26 Sep School programs show teens where fusion of engineering, biology can take us
By JOE ROBERTSON
The Kansas City Star
Life forms beamed to Earth by probes on Mars?
Pandemic-fighting vaccines emailed at light speed around the world?
It was as if Blue Valley North High School senior Muriel Eaton was a 5-year-old girl again, wide-eyed in a universe where everything seemed possible and amazing.
She and about 50 other high school students from across the Kansas City area were listening to science world rock star J. Craig Venter’s tales of where the fusion of biology and engineering is taking us.
Synthetic food? No more exhausting resources to raise cattle and hogs? The end of agriculture as we know it?
When she was 5, Muriel watched a tarnished penny dropped in vinegar, and then out it came, shiny like new.
“I said, ‘Is it magic?’ ‘No. It’s science!’”
When Venter talked of how DNA’s code of life — the four nucleotides represented as G, A, T, C — can be converted into a computer binary code of zeroes and ones, she and other students said they felt the same amazement.
“He started synthetic biology,” said Muriel, 17, who wants to be a molecular biochemist. “He’s changed one species into another. Things I do on a computer, he did it in the lab.”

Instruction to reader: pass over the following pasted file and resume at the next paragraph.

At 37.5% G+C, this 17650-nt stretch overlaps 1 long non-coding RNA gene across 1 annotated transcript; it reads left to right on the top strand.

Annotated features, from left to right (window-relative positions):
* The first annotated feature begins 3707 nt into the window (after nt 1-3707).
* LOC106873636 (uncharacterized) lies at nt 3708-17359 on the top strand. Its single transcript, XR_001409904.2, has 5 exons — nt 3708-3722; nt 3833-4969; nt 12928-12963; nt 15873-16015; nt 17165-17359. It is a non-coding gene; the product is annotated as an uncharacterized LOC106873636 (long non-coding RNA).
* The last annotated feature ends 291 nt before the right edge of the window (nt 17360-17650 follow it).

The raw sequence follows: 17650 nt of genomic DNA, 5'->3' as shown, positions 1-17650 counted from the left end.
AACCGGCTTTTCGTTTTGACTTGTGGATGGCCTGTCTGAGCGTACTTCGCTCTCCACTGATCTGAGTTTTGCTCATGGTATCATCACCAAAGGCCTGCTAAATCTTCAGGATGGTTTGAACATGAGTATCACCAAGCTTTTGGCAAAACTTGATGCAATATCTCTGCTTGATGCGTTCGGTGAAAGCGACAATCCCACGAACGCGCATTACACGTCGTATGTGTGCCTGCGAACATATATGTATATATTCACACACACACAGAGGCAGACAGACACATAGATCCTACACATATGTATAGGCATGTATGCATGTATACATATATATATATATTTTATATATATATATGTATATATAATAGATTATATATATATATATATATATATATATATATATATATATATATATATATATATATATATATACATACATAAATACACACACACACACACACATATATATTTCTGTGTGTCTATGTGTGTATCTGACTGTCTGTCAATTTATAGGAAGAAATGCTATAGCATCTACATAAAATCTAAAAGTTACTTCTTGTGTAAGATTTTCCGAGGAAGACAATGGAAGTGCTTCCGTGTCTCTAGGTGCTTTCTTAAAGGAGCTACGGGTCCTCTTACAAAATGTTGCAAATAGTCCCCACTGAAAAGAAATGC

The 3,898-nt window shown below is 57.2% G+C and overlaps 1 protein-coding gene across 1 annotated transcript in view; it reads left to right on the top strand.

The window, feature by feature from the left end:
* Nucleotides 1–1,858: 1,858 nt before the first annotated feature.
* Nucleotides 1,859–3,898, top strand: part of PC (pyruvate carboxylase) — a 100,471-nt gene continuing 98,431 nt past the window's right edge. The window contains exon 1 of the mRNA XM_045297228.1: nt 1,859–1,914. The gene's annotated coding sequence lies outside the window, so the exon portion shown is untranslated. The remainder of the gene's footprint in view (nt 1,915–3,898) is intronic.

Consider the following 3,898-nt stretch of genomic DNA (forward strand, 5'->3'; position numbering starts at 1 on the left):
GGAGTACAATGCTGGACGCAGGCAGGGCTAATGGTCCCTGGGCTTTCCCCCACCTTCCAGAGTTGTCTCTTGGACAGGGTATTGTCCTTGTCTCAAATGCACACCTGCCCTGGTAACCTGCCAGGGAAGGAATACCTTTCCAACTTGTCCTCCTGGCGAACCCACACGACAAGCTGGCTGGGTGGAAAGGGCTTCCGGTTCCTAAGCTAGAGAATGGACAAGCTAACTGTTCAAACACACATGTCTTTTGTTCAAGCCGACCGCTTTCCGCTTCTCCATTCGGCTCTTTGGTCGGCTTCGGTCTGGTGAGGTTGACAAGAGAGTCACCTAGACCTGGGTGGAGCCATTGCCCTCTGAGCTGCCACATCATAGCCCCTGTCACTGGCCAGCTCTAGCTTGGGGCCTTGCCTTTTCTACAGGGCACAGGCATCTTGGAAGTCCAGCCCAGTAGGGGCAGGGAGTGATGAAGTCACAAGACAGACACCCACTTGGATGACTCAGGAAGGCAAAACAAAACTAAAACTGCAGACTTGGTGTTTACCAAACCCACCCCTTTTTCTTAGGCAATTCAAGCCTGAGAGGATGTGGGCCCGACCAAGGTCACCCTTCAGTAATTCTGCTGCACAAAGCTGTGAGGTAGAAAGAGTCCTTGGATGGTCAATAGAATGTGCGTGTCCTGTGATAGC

Fast-changing industries in Kansas City that are starving for the next generation of thinkers need students to feel the thrill, said Tom Sack, the interim chief executive officer and president of MRIGlobal, which invited students to hear Venter at its annual dinner earlier this month.
“We need people in the intersection of information technology and the sciences,” Sack said. “We need engineers who can build that work. How better to get kids excited than to meet someone like Dr. Venter?”
Venter has been a dynamic and sometime controversial force in science. He may be best known for leading a team that was the first to sequence the human genome. He also helped create the first cell with a synthetic genome.
The digital and biological worlds are interchangeable, he told the Kansas City audience of scientists, researchers and students.
“All life is a DNA software system,” he said. “We are DNA-driven cellular machines.”